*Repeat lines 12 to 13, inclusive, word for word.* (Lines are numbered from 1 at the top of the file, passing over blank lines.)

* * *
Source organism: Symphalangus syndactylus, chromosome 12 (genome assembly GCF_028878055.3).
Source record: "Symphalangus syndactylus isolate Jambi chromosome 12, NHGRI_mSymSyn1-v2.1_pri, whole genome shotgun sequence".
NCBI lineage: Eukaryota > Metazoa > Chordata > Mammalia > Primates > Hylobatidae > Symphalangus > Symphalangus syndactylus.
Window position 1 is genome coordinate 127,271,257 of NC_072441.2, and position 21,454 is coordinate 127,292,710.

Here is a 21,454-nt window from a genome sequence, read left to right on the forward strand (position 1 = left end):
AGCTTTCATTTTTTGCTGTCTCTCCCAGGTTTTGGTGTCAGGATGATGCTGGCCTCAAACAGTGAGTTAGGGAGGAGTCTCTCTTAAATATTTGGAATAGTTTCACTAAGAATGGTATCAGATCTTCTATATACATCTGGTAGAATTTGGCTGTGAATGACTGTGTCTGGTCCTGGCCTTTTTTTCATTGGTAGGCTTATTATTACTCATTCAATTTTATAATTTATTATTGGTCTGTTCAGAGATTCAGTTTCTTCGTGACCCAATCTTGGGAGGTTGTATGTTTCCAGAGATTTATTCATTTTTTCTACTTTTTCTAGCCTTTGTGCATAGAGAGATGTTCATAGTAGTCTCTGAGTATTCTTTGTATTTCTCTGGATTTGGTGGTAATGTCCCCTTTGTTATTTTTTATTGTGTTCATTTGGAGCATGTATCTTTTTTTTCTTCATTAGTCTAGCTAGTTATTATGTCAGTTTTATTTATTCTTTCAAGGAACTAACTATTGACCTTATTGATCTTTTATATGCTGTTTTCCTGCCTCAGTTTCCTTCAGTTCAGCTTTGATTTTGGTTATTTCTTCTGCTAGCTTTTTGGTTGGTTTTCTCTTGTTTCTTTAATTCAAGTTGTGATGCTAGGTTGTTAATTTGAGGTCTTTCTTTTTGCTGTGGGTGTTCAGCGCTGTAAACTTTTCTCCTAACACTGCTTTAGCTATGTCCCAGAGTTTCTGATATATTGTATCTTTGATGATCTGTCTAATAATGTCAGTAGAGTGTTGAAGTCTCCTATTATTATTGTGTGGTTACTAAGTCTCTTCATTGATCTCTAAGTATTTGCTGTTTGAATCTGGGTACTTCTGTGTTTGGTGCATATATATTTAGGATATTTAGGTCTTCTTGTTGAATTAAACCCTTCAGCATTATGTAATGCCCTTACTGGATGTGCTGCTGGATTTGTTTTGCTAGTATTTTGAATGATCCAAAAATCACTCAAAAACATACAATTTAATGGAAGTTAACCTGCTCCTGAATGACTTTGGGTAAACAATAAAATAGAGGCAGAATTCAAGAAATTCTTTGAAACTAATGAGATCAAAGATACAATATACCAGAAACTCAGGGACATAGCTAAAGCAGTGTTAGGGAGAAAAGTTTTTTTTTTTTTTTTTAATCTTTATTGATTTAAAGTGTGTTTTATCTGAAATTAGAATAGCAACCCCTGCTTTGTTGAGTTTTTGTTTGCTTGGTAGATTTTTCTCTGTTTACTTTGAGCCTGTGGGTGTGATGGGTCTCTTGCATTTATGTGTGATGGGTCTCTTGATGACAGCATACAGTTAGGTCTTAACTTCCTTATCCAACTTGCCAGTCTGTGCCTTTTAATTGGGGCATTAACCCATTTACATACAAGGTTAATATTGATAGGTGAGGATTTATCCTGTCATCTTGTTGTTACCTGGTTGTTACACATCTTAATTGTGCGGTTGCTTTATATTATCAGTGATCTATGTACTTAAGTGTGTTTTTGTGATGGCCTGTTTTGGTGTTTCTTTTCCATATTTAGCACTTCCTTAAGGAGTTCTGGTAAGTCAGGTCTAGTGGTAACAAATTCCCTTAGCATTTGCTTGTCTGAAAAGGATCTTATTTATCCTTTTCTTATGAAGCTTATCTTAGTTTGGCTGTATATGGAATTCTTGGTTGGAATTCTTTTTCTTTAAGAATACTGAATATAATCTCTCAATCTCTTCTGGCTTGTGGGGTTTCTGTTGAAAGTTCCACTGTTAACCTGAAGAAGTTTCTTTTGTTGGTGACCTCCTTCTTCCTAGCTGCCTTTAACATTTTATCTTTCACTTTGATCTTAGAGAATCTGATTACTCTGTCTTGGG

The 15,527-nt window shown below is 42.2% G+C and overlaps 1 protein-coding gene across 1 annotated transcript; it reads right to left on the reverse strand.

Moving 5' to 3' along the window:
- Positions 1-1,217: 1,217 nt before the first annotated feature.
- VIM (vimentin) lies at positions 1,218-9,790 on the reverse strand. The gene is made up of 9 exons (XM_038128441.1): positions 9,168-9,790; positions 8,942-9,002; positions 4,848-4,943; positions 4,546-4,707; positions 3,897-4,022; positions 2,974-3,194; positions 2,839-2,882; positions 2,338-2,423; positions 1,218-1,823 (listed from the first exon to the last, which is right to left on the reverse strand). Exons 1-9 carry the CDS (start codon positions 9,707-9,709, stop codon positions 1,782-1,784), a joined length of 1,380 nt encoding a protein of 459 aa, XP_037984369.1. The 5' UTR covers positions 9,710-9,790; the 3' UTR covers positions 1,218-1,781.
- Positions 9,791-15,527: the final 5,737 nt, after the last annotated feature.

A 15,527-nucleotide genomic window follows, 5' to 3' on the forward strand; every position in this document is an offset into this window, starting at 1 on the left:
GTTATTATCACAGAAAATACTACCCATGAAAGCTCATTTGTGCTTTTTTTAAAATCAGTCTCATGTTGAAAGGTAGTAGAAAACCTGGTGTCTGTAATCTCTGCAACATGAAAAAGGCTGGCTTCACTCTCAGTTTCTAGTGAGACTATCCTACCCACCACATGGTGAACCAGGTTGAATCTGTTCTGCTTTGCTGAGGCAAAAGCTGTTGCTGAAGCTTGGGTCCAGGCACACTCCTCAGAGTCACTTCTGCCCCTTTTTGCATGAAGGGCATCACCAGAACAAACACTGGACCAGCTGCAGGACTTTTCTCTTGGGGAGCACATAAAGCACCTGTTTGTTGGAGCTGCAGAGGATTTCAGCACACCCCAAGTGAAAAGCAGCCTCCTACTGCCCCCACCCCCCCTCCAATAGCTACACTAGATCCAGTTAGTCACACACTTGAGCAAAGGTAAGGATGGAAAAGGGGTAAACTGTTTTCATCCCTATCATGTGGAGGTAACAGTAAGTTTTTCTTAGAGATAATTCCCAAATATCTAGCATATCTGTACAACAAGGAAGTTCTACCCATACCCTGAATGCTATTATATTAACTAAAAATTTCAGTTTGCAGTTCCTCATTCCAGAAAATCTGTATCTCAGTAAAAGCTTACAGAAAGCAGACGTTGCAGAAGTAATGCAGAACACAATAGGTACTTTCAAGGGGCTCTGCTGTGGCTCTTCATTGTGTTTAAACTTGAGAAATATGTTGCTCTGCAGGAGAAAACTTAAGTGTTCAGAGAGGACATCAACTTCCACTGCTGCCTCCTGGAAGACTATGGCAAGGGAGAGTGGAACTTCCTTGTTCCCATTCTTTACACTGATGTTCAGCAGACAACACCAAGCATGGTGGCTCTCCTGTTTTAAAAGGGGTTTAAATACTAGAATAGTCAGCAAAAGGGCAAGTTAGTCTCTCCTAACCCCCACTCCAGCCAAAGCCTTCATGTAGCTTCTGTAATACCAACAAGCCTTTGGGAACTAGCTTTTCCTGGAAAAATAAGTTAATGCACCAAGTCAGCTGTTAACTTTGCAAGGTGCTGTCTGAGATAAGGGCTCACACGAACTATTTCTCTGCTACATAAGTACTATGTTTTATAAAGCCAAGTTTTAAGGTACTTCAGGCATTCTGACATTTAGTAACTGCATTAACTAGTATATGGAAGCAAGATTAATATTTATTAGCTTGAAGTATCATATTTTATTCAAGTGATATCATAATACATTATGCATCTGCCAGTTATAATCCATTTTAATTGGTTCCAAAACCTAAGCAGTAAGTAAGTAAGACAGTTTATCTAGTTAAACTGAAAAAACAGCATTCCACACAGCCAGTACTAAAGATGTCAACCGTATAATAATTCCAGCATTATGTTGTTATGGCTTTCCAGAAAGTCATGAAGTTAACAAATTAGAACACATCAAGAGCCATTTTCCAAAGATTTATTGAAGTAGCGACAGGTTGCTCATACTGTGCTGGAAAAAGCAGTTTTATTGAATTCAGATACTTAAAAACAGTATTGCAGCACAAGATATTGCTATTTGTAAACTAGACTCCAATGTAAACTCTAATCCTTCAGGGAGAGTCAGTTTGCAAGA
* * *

A 15,527-nucleotide genomic window follows, 5' to 3' on the forward strand; every position in this document is an offset into this window, starting at 1 on the left:
GTTATTATCACAGAAAATACTACCCATGAAAGCTCATTTGTGCTTTTTTTAAAATCAGTCTCATGTTGAAAGGTAGTAGAAAACCTGGTGTCTGTAATCTCTGCAACATGAAAAAGGCTGGCTTCACTCTCAGTTTCTAGTGAGACTATCCTACCCACCACATGGTGAACCAGGTTGAATCTGTTCTGCTTTGCTGAGGCAAAAGCTGTTGCTGAAGCTTGGGTCCAGGCACACTCCTCAGAGTCACTTCTGCCCCTTTTTGCATGAAGGGCATCACCAGAACAAACACTGGACCAGCTGCAGGACTTTTCTCTTGGGGAGCACATAAAGCACCTGTTTGTTGGAGCTGCAGAGGATTTCAGCACACCCCAAGTGAAAAGCAGCCTCCTACTGCCCCCACCCCCCCTCCAATAGCTACACTAGATCCAGTTAGTCACACACTTGAGCAAAGGTAAGGATGGAAAAGGGGTAAACTGTTTTCATCCCTATCATGTGGAGGTAACAGTAAGTTTTTCTTAGAGATAATTCCCAAATATCTAGCATATCTGTACAACAAGGAAGTTCTACCCATACCCTGAATGCTATTATATTAACTAAAAATTTCAGTTTGCAGTTCCTCATTCCAGAAAATCTGTATCTCAGTAAAAGCTTACAGAAAGCAGACGTTGCAGAAGTAATGCAGAACACAATAGGTACTTTCAAGGGGCTCTGCTGTGGCTCTTCATTGTGTTTAAACTTGAGAAATATGTTGCTCTGCAGGAGAAAACTTAAGTGTTCAGAGAGGACATCAACTTCCACTGCTGCCTCCTGGAAGACTATGGCAAGGGAGAGTGGAACTTCCTTGTTCCCATTCTTTACACTGATGTTCAGCAGACAACACCAAGCATGGTGGCTCTCCTGTTTTAAAAGGGGTTTAAATACTAGAATAGTCAGCAAAAGGGCAAGTTAGTCTCTCCTAACCCCCACTCCAGCCAAAGCCTTCATGTAGCTTCTGTAATACCAACAAGCCTTTGGGAACTAGCTTTTCCTGGAAAAATAAGTTAATGCACCAAGTCAGCTGTTAACTTTGCAAGGTGCTGTCTGAGATAAGGGCTCACACGAACTATTTCTCTGCTACATAAGTACTATGTTTTATAAAGCCAAGTTTTAAGGTACTTCAGGCATTCTGACATTTAGTAACTGCATTAACTAGTATATGGAAGCAAGATTAATATTTATTAGCTTGAAGTATCATATTTTATTCAAGTGATATCATAATACATTATGCATCTGCCAGTTATAATCCATTTTAATTGGTTCCAAAACCTAAGCAGTAAGTAAGTAAGACAGTTTATCTAGTTAAACTGAAAAAACAGCATTCCACACAGCCAGTACTAAAGATGTCAACCGTATAATAATTCCAGCATTATGTTGTTATGGCTTTCCAGAAAGTCATGAAGTTAACAAATTAGAACACATCAAGAGCCATTTTCCAAAGATTTATTGAAGTAGCGACAGGTTGCTCATACTGTGCTGGAAAAAGCAGTTTTATTGAATTCAGATACTTAAAAACAGTATTGCAGCACAAGATATTGCTATTTGTAAACTAGACTCCAATGTAAACTCTAATCCTTCAGGGAGAGTCAGTTTGCAAGA